Muay Thai: A brief history and getting it FASTER’ised! Part 1
Welcome to this first and new blog on the art of Muay Thai! My name is James; I’ve been working as a trainer for about 7 years now, it’s been a rather nomadic career; taking me from gym to gym, even to Saudi Arabia and back! One thing has always remained a consistent though: the ideas and ideals of Muay Thai. Now, acting as a Training Expert and tutor for FASTER, it is more than a pleasure to introduce you and the world (in a microcosmic sense) to Muay Thai as a martial art, a self-defence, and as a way of life!
Now, before I gush anymore over this and get you absolutely lost, I figure I’d give a bit of a back story on Muay Thai and how / why functional training is, to use a word: incredible for improving a person’s conditioning and make amateurs into pro’s in no time at all!
Let’s start with a bit of history: to say Muay Thai is ‘an ancient art’ is both true and false! There are many myths wrapped around this; these range from Japanese boxing promoters that the Thai’s tried to introduce and forgot the rules, to two French brothers getting annoyed that they couldn’t hit their opponent (which if true would’ve inspired Savate), the reality is something else, if not just as awesome!
It derives itself from the military style, referred to as ‘Muay Boran’; if you’ve ever heard of Tony Jaa: he fights using this style! During the period of time that Thailand was known as the Kingdom of Siam, this was the discipline taught to their warriors as they fought with the dynasties of Burma and Cambodia, this would be around the 16th century time: See what I mean? Here is the ancient origin. Although, there are theories that travellers from as far as Macedonia were responsible for some of the moves commonly used to this day! Ancient indeed.
Now, THAT Muay Boran! Although, if you were to look up videos of Boran, a lot of weapons are used, acrobatic movements and… Well. Killing, hardly ideal for a competitive sport unless the goal was to make health and safety lose it! This is where it becomes modern: in the 19th century, King Rama V entered the scene and changed the rules of competition from a ‘2 enter, 1 leaves’ scenario, to a performance and competitive sport (gradually it should be said). This is in 1910, the very first time it is titled is not until 1913; when it’s added to school curriculum across the country!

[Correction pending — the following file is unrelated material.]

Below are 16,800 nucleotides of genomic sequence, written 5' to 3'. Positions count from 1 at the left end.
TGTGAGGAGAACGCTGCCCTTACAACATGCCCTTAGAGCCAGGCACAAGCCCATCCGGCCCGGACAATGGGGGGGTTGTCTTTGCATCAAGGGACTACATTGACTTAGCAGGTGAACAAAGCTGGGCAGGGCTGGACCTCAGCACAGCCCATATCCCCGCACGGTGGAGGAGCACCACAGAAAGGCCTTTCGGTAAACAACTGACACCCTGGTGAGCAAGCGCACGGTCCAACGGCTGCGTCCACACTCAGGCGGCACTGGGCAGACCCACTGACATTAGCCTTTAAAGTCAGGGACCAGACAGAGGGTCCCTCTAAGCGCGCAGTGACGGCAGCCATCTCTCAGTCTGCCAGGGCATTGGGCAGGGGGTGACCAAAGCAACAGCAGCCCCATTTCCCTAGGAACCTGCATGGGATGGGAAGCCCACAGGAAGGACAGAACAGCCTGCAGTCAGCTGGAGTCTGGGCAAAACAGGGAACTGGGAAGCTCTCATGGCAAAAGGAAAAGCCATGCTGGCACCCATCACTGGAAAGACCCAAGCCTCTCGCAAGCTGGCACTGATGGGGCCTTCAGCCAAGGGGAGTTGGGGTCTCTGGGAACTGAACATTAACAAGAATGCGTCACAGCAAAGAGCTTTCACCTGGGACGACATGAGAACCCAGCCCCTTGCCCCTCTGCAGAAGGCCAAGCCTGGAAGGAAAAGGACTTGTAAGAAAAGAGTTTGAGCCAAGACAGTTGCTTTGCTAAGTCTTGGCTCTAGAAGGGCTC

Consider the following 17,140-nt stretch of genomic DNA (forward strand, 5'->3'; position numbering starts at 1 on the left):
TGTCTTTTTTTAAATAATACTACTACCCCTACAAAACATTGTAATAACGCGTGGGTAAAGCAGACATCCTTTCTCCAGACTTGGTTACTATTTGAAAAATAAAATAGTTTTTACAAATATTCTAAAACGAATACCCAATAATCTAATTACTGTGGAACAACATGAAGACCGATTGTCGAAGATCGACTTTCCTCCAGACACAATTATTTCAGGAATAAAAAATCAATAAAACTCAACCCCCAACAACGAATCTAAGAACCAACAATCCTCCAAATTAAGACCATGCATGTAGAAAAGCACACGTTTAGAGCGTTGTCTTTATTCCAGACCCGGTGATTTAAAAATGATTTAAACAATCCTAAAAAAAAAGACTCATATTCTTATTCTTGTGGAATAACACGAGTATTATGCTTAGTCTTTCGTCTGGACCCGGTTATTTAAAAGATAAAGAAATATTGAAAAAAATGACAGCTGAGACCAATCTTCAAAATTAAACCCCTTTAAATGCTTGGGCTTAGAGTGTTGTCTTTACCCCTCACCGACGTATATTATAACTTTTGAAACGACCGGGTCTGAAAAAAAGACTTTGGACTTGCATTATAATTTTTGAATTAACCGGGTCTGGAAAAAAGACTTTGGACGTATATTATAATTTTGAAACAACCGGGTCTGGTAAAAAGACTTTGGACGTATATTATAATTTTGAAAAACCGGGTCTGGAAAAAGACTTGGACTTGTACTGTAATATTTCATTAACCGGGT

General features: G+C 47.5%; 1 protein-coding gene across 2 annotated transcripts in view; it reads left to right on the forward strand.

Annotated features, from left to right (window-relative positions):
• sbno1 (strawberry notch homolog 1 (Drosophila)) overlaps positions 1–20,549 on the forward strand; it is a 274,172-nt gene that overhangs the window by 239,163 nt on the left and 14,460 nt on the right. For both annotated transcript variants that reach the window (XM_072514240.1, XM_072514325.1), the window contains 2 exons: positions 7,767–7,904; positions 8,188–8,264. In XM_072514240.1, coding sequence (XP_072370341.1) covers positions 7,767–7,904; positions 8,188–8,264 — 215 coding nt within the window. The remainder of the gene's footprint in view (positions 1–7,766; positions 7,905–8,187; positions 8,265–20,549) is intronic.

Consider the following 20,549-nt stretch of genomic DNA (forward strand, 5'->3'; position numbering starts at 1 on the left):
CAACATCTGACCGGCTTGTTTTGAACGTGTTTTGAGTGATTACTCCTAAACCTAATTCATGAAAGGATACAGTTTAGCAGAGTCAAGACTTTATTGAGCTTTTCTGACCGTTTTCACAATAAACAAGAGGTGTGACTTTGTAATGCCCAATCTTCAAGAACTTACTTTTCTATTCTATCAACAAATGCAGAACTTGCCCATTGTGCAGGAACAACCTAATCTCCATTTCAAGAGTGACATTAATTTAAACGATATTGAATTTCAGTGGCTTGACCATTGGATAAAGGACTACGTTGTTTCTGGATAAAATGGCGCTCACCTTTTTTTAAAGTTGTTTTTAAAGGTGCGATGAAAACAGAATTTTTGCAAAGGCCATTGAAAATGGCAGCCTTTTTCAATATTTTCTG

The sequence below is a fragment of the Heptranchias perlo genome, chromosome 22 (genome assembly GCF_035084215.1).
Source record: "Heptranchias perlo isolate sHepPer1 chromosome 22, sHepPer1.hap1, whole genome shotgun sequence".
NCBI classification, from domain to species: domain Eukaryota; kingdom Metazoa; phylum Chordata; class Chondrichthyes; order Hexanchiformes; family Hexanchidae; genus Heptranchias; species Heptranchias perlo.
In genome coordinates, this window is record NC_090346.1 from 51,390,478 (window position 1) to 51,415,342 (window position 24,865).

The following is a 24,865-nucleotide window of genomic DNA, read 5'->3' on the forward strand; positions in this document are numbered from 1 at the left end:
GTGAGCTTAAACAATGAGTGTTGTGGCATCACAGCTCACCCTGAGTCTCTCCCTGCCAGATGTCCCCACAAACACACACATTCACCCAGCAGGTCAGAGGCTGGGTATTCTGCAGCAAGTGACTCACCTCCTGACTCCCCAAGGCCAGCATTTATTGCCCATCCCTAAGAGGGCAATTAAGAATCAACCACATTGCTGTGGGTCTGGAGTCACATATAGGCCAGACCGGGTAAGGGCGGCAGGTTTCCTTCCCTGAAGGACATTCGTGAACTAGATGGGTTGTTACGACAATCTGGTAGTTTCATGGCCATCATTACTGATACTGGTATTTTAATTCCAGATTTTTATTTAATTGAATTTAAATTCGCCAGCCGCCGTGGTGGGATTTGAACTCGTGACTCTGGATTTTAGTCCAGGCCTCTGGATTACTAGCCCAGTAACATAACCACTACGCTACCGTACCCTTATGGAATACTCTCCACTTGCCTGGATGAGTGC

And here is where it formally becomes the sport that we see today! In 1923, Lumpinee stadium is built! And with it, a year or two later, the official rules of Muay Thai are formed and the first fights christen the ring.
Now it’s all well and good me telling you the history, but two things come up: one = I’m not a historian, I’m a coach, and secondly: YOU’RE A COACH! You and I need to actually know what this involves and why it’s so cool! So here it is!
This art is known as ‘the science of 8 limbs’ for a reason: It incorporates Punches, Kicks, Knees and Elbow strikes, with divisions of professionalism that vary slightly, but are similar to Boxing in the western world: C class for pro (White Collar in Boxing), B class (for Olympic Commission and Pro) and A class (Pro), and the class of fight determines what you can / can’t do and what armour you have! Here’s a bit of a break-down.
C-Class: No elbow strikes, no armour except Crotch and Mouth Guard
B-Class: All Strikes allowed, no Body, head and shin guards allowed with Crotch and Mouthguard
A-Class: All strikes allowed, no armour except Crotch and Mouth Guard
Now, a question: Is functional training going to be ideal for Muay Thai practitioners, or ‘Nak Muay’ (Indigenous) or ‘Nak Muay Farang’ (Farang meaning ‘Foreigner’)
Well, what would you give a boxer? Or a Mixed Martial Artist? That’s right, you’d give them functional skills exercises! While I don’t suggest you start climbing mountains balboa style, functional training is massively important! And I’ll tell you why:
Functional training allows the fighter to get a great idea of their strengths and weaknesses during the sessions; the energy and training systems called upon during a fight (ATP-Pcr / anaerobic) would be hit hard during functionally adapted sessions: they are also exceptional for providing a new session every single day and increasing variety.
The last point with regards to functional training is the psychology of it all: and what I mean by this is the motivation to continue doing these exercises, understanding the ‘why’ of exercises, and the psychology of the attack. And really, the amount of grappling, throwing and complex lifting requires just as much attention, aggression and skill as a fight would.
I hope you found this blog good for getting an understanding for Muay Thai and just how much functional skills training can help fighting!
This will hopefully be part 1 of a 2 or multiple part series on Muay Thai. From the time I’ve been studying with FASTER, I’ve found its courses blended incredibly well with martial arts while providing a great, credible system of incorporating skill development, conditioning and rehabilitation with scientific studies. The next part will be on the subject we’ve just grasped at in this one: Skills and FASTER, and what skills (according to FASTER) are the most prevalent in Muay Thai
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